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Angola Leaves OPEC: Unpacking the Impact and Future Implications for the Oil Cartel


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In a significant move that reverberated through global oil markets, Angola recently announced its decision to leave the Organization of the Petroleum Exporting Countries (OPEC) over a dispute regarding production quotas. This marks the third departure from OPEC in the last five years, following Ecuador and Qatar. While Angola’s oil output constitutes only 2% of the cartel’s total, its exit raises questions about the cohesion and future dynamics of OPEC.

Angola’s Grievances and Production Challenges:

Angola’s departure stems from its disagreement with OPEC’s insistence on production cuts, a move aimed at stabilizing and potentially increasing oil prices. However, Angola has faced a decline of approximately 40% in production over the last eight years due to aging infrastructure and underinvestment. Luanda, the capital of Angola, is reluctant to sacrifice much-needed revenue by complying with OPEC’s production goals.

Diverging Interests within OPEC:

The departure of Angola underscores the diverging interests among OPEC member countries. While major players like Saudi Arabia and Russia advocate for output cuts to support oil prices, smaller nations like Angola find themselves as price takers rather than price makers. The tension between the desire for stable prices and the economic realities of individual member states highlights the ongoing challenges within OPEC.

Strategic Implications for OPEC:

Angola’s exit raises questions about how other member nations, particularly Nigeria, will respond. Nigeria, Africa’s largest oil producer, has reaffirmed its commitment to OPEC, but experts anticipate that it may leverage Angola’s departure to negotiate better terms for its production quotas. The challenge for OPEC lies in maintaining unity and purpose amid the diverse interests and economic conditions of its members.

Impact on Global Oil Supply and Prices:

With Angola’s departure, OPEC’s daily oil production will decrease by approximately 27 million barrels, constituting around 27% of the global oil supply. While Angola’s individual contribution is relatively small, concerns about the unity of OPEC+ have led to a more than 1.5% drop in crude prices. The global oil market continues to closely monitor the developments within the cartel.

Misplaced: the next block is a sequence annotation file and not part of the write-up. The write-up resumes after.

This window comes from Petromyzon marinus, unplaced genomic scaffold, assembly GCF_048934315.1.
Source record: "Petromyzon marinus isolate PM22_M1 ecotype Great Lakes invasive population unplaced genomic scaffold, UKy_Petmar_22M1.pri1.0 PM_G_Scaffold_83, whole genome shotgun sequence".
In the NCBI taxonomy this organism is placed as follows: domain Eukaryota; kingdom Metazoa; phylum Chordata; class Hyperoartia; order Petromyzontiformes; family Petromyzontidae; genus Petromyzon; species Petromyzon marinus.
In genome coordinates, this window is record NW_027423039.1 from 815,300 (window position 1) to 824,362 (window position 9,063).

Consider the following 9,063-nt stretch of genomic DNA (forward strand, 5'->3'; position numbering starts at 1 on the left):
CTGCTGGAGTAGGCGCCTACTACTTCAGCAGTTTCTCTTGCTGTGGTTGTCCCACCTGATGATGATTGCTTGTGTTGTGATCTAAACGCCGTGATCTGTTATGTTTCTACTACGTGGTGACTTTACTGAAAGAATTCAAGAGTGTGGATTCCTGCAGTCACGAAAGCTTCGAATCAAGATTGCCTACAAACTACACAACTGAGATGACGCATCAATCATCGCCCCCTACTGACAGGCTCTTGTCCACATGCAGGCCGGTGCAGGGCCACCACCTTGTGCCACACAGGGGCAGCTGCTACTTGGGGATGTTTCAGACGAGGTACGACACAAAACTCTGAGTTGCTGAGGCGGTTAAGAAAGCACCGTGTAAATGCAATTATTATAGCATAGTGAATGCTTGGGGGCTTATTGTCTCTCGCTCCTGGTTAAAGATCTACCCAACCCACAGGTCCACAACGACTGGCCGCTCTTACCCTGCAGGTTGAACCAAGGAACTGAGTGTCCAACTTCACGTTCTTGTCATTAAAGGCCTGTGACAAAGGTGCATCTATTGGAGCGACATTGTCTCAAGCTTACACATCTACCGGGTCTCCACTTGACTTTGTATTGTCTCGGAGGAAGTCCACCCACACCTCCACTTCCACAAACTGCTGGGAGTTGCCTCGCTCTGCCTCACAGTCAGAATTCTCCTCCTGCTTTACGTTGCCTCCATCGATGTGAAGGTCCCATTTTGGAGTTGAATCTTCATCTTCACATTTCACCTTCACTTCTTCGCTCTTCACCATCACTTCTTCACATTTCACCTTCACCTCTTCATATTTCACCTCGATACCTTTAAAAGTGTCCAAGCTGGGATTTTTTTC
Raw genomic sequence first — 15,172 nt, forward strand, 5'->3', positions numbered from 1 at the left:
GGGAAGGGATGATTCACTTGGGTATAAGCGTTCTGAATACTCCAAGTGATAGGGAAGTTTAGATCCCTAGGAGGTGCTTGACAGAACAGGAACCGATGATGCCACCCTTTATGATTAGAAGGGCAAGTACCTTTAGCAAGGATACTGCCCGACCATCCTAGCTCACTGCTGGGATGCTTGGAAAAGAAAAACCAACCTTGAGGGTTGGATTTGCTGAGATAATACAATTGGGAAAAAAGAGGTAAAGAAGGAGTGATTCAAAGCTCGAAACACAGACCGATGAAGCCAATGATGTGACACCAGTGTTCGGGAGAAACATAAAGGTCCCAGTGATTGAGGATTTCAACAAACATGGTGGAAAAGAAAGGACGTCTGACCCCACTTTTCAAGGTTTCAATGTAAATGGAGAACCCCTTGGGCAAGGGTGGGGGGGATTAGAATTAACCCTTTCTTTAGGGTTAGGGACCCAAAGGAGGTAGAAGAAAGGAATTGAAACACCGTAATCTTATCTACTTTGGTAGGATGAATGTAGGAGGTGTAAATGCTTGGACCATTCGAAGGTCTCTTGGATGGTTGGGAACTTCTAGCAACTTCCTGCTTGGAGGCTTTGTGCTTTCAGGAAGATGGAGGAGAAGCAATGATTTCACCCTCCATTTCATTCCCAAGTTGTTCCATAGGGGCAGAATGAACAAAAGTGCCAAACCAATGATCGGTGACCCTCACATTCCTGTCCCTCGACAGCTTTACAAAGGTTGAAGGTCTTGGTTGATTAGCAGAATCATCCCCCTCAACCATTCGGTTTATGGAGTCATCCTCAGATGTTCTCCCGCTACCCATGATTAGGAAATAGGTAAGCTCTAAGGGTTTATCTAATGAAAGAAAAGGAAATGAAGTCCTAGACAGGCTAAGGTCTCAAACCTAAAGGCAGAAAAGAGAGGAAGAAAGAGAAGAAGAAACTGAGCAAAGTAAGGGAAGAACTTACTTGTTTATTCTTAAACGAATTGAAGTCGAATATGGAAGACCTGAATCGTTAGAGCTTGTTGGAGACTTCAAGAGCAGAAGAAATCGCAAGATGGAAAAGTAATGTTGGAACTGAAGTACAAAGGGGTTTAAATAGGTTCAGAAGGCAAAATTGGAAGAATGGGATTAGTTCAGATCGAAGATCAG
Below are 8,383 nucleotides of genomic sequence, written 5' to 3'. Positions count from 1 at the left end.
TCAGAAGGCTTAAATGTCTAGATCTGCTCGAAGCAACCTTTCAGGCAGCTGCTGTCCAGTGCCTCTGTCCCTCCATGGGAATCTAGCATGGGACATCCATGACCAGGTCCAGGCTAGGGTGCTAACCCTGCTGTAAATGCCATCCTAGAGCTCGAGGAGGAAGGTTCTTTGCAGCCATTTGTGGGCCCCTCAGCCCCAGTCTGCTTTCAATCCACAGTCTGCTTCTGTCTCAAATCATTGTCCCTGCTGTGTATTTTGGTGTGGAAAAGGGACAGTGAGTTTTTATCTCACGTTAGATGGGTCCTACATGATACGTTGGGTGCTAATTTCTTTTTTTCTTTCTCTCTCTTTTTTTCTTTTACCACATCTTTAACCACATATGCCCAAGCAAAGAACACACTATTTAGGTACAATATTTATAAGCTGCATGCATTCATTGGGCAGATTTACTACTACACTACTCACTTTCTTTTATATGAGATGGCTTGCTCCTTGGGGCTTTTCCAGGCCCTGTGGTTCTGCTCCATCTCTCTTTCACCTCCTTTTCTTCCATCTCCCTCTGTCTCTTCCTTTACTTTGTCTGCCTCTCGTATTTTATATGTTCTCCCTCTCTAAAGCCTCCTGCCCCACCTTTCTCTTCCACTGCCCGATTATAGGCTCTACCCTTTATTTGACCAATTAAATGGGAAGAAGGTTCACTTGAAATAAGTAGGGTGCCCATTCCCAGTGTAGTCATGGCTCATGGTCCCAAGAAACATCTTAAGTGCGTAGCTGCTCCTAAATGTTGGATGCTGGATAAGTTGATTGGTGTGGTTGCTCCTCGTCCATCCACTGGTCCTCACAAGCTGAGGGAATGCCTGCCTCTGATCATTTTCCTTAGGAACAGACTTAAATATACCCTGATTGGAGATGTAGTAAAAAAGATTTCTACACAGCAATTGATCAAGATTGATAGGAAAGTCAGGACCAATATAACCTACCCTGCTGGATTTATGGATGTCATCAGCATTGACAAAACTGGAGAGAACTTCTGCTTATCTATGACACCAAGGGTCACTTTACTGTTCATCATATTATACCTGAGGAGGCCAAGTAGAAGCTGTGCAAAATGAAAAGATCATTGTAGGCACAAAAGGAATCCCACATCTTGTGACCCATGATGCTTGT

Future Challenges and OPEC’s Response:

The withdrawal of Angola, coupled with previous exits, prompts speculation about the future of OPEC. The cartel must address the challenges posed by differing economic conditions, investment issues, and evolving energy dynamics. OPEC’s ability to navigate these complexities will determine its relevance and effectiveness in a world increasingly focused on clean, sustainable energy solutions.


Angola’s departure from OPEC adds another layer of complexity to the ongoing narrative of the oil cartel. As OPEC grapples with internal dissent and changing global energy priorities, the organization must adapt to ensure its continued relevance. The future trajectory of OPEC will be shaped by its ability to address the diverse needs of its members and navigate the evolving landscape of the energy sector. Angola’s exit serves as a reminder that the challenges within OPEC are not just economic but also reflect the broader shifts in the world’s energy paradigm.

Maya Patel
Maya Patelhttps://twitter.com/Patel_Maya2009
Maya Patel, an accomplished industries writer at CEO Scoop Magazine, explores the dynamic world of various sectors. With a background in business journalism and a knack for in-depth research, Maya sheds light on the latest trends and innovations within industries. Her articles provide CEOs and industry leaders with valuable insights to navigate the challenges and opportunities that define the modern business landscape.


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